This tiny bee measures just 5mm long and is one of the most under-recorded bees in the UK. For many years this bee was considered to be very rare until scientists realised it’s small size and habit of nesting in bramble thickets meant it was being overlooked and was simply under-recorded.
Females of this species excavate the pithy centres of Bramble and Raspberry stems and use the hollows to form their nests. They are unusual in that they are occasionally primitively social with offspring sometimes remaining in the nest to help their mother provision a second batch of larva. On the continent, their close cousins Ceratina nigrolabiata are the only bees known to help in protecting the offspring by guarding the nest entrance against predators and pollen thieves.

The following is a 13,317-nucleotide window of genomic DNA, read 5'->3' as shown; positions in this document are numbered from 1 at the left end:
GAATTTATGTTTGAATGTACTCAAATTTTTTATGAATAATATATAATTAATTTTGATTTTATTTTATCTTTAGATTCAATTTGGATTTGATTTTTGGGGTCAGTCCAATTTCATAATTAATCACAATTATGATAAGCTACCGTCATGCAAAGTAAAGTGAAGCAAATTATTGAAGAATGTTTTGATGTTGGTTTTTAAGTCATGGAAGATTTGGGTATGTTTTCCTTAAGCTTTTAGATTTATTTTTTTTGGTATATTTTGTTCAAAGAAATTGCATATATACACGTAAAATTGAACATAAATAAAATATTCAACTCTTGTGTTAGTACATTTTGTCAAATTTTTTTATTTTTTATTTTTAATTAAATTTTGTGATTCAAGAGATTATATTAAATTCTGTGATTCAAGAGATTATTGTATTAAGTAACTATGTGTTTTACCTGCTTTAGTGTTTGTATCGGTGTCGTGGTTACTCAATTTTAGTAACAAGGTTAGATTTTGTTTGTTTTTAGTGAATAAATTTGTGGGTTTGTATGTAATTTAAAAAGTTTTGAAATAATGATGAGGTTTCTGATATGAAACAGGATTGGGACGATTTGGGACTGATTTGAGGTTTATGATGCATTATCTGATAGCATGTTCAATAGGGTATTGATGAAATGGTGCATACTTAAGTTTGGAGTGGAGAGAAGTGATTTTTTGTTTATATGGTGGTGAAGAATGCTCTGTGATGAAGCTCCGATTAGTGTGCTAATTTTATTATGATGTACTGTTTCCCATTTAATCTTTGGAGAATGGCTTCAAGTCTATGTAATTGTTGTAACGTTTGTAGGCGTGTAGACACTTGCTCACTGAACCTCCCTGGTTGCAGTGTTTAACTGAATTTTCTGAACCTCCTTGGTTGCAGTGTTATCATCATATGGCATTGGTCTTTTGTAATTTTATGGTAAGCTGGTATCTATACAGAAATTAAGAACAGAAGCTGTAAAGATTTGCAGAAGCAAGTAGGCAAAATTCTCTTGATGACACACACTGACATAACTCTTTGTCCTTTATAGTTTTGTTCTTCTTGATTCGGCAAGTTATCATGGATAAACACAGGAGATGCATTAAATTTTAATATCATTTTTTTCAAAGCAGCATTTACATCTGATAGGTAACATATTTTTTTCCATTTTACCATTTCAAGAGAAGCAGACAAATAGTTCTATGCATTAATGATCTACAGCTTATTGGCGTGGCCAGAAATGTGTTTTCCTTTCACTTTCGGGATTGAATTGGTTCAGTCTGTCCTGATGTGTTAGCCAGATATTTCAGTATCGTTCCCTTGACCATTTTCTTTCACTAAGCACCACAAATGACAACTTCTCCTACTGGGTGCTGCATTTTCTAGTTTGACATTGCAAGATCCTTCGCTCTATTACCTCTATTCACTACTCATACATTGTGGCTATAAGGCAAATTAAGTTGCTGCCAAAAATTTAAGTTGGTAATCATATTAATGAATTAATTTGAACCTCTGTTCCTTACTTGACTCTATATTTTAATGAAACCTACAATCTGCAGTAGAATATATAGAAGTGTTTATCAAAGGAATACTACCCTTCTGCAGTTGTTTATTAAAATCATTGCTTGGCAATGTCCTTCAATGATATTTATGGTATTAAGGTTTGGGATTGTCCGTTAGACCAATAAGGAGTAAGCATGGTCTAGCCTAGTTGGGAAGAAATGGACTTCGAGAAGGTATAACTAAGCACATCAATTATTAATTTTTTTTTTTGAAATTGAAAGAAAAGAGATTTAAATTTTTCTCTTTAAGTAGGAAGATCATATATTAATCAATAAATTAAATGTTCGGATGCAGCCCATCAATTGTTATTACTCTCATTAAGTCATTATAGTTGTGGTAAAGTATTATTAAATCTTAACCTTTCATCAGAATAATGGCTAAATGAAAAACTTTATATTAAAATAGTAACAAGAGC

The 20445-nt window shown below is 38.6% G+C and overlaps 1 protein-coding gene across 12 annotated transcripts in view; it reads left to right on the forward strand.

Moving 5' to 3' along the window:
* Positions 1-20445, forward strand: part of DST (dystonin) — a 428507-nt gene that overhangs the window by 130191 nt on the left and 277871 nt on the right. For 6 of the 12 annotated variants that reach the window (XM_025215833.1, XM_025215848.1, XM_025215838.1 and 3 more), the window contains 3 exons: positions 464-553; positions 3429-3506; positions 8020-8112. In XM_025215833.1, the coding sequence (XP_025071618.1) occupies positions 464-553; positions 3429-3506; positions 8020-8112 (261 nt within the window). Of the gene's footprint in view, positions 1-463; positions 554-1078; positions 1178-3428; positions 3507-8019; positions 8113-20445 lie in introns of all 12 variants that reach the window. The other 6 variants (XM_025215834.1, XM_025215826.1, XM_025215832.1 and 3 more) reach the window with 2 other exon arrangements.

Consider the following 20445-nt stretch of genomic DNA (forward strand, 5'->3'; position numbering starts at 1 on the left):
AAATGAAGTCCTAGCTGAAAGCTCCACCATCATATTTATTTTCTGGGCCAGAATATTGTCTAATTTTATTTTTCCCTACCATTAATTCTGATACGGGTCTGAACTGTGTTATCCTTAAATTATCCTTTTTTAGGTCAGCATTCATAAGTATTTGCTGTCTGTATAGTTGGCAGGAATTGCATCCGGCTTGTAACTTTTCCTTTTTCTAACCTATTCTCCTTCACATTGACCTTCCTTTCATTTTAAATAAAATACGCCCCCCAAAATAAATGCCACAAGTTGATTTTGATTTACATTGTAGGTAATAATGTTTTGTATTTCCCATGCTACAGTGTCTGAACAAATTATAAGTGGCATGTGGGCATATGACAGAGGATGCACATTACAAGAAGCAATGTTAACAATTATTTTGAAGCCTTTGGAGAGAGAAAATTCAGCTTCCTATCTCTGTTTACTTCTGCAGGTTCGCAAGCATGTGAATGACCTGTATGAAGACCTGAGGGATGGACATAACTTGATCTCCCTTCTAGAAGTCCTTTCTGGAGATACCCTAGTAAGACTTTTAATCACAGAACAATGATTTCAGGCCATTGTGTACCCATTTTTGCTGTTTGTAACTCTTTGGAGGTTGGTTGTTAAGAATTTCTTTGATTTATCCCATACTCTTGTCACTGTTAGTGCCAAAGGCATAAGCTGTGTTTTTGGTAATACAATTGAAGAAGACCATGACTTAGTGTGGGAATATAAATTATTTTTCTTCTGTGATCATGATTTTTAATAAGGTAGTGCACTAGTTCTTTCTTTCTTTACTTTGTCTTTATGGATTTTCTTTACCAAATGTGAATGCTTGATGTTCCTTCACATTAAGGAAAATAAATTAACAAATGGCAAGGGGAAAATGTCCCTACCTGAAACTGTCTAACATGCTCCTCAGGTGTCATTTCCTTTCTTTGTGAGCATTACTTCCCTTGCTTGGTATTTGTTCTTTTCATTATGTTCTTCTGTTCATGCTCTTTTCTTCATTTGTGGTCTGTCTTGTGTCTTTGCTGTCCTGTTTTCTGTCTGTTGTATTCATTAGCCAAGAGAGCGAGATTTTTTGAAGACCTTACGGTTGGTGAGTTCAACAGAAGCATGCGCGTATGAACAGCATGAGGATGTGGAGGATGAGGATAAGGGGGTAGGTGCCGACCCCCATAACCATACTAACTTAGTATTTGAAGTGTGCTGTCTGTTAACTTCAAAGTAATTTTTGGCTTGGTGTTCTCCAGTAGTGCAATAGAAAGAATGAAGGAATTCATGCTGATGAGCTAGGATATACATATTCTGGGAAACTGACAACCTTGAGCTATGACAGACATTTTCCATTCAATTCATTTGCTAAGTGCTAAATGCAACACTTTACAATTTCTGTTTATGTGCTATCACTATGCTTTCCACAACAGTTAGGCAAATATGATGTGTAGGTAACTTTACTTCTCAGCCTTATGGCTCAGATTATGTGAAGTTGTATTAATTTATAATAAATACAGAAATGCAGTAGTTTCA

The Small Blue Carpenter Bee - Ceratina cyanea on a Bramble stalk
They are also unusual in that they are one of the few British solitary bees to overwinter as an emerged adult. The mated females overwinter by hibernating inside their hollow bramble stem nests. Most of our other solitary bees die, and only their immature offspring survive until the following year when they emerge as adults.
Look out for these bees with their slow casual flights foraging on Bramble flowers, Ragworts, Cinquefoils, Scabious, and Dandelion-like composite flowers.